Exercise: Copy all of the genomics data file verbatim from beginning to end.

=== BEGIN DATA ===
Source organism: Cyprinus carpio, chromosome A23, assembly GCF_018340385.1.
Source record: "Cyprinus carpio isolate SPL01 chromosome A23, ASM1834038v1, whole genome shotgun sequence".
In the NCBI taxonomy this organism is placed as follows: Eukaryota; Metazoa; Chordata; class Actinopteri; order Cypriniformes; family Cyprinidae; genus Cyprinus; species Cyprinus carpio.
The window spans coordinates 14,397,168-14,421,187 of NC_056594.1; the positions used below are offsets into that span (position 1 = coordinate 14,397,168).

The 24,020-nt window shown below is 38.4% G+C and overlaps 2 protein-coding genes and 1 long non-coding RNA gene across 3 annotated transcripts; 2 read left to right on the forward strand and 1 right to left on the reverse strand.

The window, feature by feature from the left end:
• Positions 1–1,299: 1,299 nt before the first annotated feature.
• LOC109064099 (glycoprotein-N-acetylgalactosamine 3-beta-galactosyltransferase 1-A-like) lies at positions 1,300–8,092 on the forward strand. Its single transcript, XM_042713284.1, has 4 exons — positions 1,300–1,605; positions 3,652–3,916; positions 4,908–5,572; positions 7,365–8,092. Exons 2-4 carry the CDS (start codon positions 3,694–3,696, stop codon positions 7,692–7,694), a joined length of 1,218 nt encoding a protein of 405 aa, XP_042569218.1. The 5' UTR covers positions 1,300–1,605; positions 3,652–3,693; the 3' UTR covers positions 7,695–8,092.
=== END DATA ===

Source organism: Cyprinus carpio, chromosome A23, assembly GCF_018340385.1.
Source record: "Cyprinus carpio isolate SPL01 chromosome A23, ASM1834038v1, whole genome shotgun sequence".
In the NCBI taxonomy this organism is placed as follows: Eukaryota; Metazoa; Chordata; class Actinopteri; order Cypriniformes; family Cyprinidae; genus Cyprinus; species Cyprinus carpio.
The window spans coordinates 14,397,168-14,421,187 of NC_056594.1; the positions used below are offsets into that span (position 1 = coordinate 14,397,168).

The 24,020-nt window shown below is 38.4% G+C and overlaps 2 protein-coding genes and 1 long non-coding RNA gene across 3 annotated transcripts; 2 read left to right on the forward strand and 1 right to left on the reverse strand.

The window, feature by feature from the left end:
• Positions 1–1,299: 1,299 nt before the first annotated feature.
• LOC109064099 (glycoprotein-N-acetylgalactosamine 3-beta-galactosyltransferase 1-A-like) lies at positions 1,300–8,092 on the forward strand. Its single transcript, XM_042713284.1, has 4 exons — positions 1,300–1,605; positions 3,652–3,916; positions 4,908–5,572; positions 7,365–8,092. Exons 2-4 carry the CDS (start codon positions 3,694–3,696, stop codon positions 7,692–7,694), a joined length of 1,218 nt encoding a protein of 405 aa, XP_042569218.1. The 5' UTR covers positions 1,300–1,605; positions 3,652–3,693; the 3' UTR covers positions 7,695–8,092.